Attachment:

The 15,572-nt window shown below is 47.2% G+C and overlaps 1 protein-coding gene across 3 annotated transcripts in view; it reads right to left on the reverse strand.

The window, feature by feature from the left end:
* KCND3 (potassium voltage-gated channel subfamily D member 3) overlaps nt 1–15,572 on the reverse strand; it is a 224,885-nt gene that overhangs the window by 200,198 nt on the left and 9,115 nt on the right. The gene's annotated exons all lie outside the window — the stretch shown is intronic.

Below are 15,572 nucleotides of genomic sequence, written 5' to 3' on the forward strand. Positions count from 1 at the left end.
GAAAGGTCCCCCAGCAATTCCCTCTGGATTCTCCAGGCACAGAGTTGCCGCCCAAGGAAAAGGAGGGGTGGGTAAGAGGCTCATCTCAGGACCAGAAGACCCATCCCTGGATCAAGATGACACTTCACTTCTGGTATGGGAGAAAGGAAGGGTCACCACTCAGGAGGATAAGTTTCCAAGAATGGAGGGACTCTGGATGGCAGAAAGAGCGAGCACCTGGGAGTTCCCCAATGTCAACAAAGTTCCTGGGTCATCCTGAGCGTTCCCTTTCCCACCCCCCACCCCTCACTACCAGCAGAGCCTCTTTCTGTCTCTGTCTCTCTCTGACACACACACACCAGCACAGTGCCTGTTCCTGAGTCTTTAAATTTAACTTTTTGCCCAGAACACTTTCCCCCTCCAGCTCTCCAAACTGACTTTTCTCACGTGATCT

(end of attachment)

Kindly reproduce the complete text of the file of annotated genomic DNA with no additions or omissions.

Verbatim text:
The 15,572-nt window shown below is 47.2% G+C and overlaps 1 protein-coding gene across 3 annotated transcripts in view; it reads right to left on the reverse strand.

The window, feature by feature from the left end:
* KCND3 (potassium voltage-gated channel subfamily D member 3) overlaps nt 1–15,572 on the reverse strand; it is a 224,885-nt gene that overhangs the window by 200,198 nt on the left and 9,115 nt on the right. The gene's annotated exons all lie outside the window — the stretch shown is intronic.

Below are 15,572 nucleotides of genomic sequence, written 5' to 3' on the forward strand. Positions count from 1 at the left end.
GAAAGGTCCCCCAGCAATTCCCTCTGGATTCTCCAGGCACAGAGTTGCCGCCCAAGGAAAAGGAGGGGTGGGTAAGAGGCTCATCTCAGGACCAGAAGACCCATCCCTGGATCAAGATGACACTTCACTTCTGGTATGGGAGAAAGGAAGGGTCACCACTCAGGAGGATAAGTTTCCAAGAATGGAGGGACTCTGGATGGCAGAAAGAGCGAGCACCTGGGAGTTCCCCAATGTCAACAAAGTTCCTGGGTCATCCTGAGCGTTCCCTTTCCCACCCCCCACCCCTCACTACCAGCAGAGCCTCTTTCTGTCTCTGTCTCTCTCTGACACACACACACCAGCACAGTGCCTGTTCCTGAGTCTTTAAATTTAACTTTTTGCCCAGAACACTTTCCCCCTCCAGCTCTCCAAACTGACTTTTCTCACGTGATCT